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Activity 5: Body Prayer (10 minutes), Session 9: Our Ancestral Home

In "Creating Home," a Tapestry of Faith program

Materials for Activity

  • Optional: A copy of Singing the Living Tradition, the Unitarian Universalist hymnbook
  • Optional: CD with a version of the song, "Spirit of Life"

Preparation for Activity

  • Review "Spirit of Life," Hymn #123 in Singing the Living Tradition. If you plan to sing or teach the song, make sure you know the tune. The Unitarian Universalist Association's online bookstore offers several CDs with versions of "Spirit of Life;" hear the song performed by members of All Souls Church, Unitarian of Washington D.C.
  • With your co-leader, create a series of simple body movements to accompany the song, "Spirit of Life." For example, "Spirit of Life, come unto me" could be arms outstretched and then crossed on the chest.
  • Optional: If you will have time, plan to create the body movements with the group.
  • Optional: If the group has not learned the song, "Spirit of Life," arrange to play a recording of the song while you teach the body movements to (or create body movements with) the group.

Description of Activity

Step away from the altar to introduce the idea of a body prayer. Tell the children that when people approach an altar, they often pray or meditate. Ask the group whether they have ever seen or heard anyone pray or mediate. Allow a few descriptions, if children offer some.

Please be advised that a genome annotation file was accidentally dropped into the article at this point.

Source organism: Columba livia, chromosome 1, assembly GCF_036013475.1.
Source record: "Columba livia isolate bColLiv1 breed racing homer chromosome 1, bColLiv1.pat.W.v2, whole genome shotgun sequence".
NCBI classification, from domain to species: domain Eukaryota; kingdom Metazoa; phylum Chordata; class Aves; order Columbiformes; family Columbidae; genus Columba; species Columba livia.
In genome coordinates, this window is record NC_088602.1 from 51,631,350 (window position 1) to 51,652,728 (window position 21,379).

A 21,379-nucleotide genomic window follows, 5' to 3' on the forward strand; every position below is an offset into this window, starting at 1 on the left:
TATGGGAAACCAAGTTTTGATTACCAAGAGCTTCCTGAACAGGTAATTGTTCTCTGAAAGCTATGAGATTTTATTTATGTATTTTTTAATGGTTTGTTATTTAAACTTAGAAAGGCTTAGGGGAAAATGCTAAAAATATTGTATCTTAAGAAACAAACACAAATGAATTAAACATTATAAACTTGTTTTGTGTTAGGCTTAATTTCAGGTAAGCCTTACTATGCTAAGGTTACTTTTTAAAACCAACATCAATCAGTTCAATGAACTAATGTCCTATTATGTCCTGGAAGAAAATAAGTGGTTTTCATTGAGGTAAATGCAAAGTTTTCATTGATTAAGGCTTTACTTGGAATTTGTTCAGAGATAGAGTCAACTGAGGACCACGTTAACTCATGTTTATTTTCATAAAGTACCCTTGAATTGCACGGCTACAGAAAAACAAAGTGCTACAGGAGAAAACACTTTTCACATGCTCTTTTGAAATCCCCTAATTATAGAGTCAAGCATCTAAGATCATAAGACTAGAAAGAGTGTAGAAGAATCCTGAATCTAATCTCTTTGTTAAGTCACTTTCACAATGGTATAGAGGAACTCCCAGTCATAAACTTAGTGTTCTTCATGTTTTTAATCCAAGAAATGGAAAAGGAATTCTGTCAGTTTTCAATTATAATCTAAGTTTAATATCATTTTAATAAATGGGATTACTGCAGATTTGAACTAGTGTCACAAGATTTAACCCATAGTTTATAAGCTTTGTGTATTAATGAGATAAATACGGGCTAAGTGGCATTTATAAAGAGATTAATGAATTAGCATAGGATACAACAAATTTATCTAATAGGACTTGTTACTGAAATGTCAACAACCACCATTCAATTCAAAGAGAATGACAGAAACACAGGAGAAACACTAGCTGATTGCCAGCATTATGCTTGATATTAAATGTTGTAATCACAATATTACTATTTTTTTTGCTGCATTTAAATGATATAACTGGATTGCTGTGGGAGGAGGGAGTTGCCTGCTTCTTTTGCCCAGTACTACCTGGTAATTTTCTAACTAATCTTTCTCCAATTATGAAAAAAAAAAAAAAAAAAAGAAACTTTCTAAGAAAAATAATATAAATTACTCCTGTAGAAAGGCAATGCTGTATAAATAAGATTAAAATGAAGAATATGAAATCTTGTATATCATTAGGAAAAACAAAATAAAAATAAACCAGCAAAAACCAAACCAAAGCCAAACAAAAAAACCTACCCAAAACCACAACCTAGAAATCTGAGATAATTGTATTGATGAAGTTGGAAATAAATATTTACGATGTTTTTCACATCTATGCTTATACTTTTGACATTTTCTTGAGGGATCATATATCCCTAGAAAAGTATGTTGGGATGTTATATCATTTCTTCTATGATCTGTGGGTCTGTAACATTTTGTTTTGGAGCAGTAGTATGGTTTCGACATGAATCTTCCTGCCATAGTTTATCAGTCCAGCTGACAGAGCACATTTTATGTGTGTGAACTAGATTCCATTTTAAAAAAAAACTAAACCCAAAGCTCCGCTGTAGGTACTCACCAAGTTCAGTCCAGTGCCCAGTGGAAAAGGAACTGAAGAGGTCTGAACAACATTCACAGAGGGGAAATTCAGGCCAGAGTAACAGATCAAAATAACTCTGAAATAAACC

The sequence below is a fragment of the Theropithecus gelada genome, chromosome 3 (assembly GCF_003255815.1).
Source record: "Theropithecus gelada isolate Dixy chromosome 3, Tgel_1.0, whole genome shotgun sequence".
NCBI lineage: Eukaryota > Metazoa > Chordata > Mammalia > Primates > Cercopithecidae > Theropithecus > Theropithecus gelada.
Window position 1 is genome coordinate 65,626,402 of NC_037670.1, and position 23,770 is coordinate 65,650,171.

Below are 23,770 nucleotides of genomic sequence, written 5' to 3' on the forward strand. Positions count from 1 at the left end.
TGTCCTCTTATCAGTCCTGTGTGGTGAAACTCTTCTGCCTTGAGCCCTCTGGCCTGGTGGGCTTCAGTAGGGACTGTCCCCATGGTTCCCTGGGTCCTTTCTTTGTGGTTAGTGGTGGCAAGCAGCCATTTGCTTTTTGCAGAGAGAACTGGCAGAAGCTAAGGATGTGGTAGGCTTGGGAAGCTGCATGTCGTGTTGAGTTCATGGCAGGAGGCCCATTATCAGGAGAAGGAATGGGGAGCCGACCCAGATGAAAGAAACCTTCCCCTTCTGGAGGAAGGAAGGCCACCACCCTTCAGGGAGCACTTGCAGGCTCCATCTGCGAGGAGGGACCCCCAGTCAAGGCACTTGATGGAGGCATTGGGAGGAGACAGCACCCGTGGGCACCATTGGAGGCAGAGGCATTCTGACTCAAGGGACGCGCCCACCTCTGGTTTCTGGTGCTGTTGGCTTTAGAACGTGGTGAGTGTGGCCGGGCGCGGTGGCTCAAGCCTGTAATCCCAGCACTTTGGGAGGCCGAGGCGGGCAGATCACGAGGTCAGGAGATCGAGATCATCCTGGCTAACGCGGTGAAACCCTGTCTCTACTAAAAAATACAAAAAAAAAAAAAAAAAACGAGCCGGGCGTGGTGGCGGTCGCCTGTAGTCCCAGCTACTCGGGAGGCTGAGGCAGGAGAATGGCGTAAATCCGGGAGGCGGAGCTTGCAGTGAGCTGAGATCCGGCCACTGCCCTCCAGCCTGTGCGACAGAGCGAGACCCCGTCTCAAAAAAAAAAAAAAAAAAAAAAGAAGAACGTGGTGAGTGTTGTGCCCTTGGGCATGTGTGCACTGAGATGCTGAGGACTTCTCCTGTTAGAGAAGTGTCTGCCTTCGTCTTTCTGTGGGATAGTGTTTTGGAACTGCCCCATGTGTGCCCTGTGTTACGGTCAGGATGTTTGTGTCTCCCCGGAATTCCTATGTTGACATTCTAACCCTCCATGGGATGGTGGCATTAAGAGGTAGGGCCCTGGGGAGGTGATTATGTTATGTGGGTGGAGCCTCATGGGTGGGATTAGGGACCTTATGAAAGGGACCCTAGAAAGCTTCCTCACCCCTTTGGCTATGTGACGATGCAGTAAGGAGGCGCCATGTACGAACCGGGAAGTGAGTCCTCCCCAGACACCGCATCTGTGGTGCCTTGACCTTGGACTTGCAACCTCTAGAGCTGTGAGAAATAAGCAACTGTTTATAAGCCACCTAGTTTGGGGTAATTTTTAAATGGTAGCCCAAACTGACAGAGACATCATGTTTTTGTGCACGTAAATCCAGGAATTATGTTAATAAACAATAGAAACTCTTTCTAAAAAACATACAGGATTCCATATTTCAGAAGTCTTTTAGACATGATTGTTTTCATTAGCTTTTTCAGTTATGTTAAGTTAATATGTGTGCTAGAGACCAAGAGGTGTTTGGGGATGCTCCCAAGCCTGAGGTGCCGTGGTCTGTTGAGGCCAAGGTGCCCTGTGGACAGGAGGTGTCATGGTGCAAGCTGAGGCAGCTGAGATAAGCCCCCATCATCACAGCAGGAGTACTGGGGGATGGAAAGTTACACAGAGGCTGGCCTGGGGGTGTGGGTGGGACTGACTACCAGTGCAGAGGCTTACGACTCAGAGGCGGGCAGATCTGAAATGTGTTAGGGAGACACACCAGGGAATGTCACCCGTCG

Affirm that there are many different ways to pray or meditate. You may say:

Some people might sing when they pray; other people might say some words quietly to themselves. Some people might sit very still and not say anything at all. All kinds of praying and meditation are ways for people to feel connected with something besides themselves. When people come to an altar or other special place to pray or meditate, they feel connected to whatever the altar is about.

If the group has learned the song, "Spirit of Life," Hymn 123 in Singing the Living Tradition, remind them of the lines that refer to "roots" and "wings." We can find our "roots" in the connection we feel to our ancestors and use our "wings" to take us into the future as the next generation of Unitarian Universalists. Invite the group to sing it with you.

Explain that we are going to meditate by moving our bodies. This can also be called a body prayer. Arrange the children in a circle around the altar/centering table where all can see you and all have room to move without bumping into one another.

Sing the song, lead the group in singing the song, or play a recording of the song while you teach or create the body movements. Teach the group the movements you and your co-leader have chosen to accompany the song, or, you may choose instead to lead the group to invent their own movements.

After performing the movements with the words, practice them without the words, in silence. This is now your body prayer.

Lead the children in doing the body prayer a few times. Then, extinguish the chalice and invite the children to take their stones back to the labyrinth.

Suggest that when children are feeling a little down or bored or tired, they might repeat the body prayer they learned. Maybe it will help them remember how important they are to their faith home and the people they see here when they come. It might make them feel better. They could do a body prayer in the morning when they wake up to greet the day. Or, they could do it at night in appreciation for the experiences that day has brought. Invite the children to teach it to their families, if they enjoyed it.

For more information contact web@uua.org.

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Last updated on Friday, May 17, 2013.

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